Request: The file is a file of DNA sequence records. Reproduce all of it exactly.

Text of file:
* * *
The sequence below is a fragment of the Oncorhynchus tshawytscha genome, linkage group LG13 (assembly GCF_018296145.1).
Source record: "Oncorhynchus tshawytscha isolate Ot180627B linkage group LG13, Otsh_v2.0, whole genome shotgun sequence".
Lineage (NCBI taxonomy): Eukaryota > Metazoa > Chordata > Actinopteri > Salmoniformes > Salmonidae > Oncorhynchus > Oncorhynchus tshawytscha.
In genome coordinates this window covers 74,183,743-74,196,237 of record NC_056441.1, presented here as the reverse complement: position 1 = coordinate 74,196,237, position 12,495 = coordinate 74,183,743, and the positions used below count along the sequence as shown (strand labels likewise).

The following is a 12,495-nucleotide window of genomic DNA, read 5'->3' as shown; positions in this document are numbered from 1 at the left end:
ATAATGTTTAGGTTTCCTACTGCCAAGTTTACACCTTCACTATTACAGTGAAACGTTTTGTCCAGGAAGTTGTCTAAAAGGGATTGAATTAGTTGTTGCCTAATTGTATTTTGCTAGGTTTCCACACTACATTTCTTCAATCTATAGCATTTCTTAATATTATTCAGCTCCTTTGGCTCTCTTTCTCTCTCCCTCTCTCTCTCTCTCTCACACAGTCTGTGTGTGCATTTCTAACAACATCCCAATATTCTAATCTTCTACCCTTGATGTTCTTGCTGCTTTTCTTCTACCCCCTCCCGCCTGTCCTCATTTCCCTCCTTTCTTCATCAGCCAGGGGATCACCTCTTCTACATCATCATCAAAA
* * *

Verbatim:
The sequence below is a fragment of the Oncorhynchus tshawytscha genome, linkage group LG13 (assembly GCF_018296145.1).
Source record: "Oncorhynchus tshawytscha isolate Ot180627B linkage group LG13, Otsh_v2.0, whole genome shotgun sequence".
Lineage (NCBI taxonomy): Eukaryota > Metazoa > Chordata > Actinopteri > Salmoniformes > Salmonidae > Oncorhynchus > Oncorhynchus tshawytscha.
In genome coordinates this window covers 74,183,743-74,196,237 of record NC_056441.1, presented here as the reverse complement: position 1 = coordinate 74,196,237, position 12,495 = coordinate 74,183,743, and the positions used below count along the sequence as shown (strand labels likewise).

The following is a 12,495-nucleotide window of genomic DNA, read 5'->3' as shown; positions in this document are numbered from 1 at the left end:
ATAATGTTTAGGTTTCCTACTGCCAAGTTTACACCTTCACTATTACAGTGAAACGTTTTGTCCAGGAAGTTGTCTAAAAGGGATTGAATTAGTTGTTGCCTAATTGTATTTTGCTAGGTTTCCACACTACATTTCTTCAATCTATAGCATTTCTTAATATTATTCAGCTCCTTTGGCTCTCTTTCTCTCTCCCTCTCTCTCTCTCTCTCACACAGTCTGTGTGTGCATTTCTAACAACATCCCAATATTCTAATCTTCTACCCTTGATGTTCTTGCTGCTTTTCTTCTACCCCCTCCCGCCTGTCCTCATTTCCCTCCTTTCTTCATCAGCCAGGGGATCACCTCTTCTACATCATCATCAAAA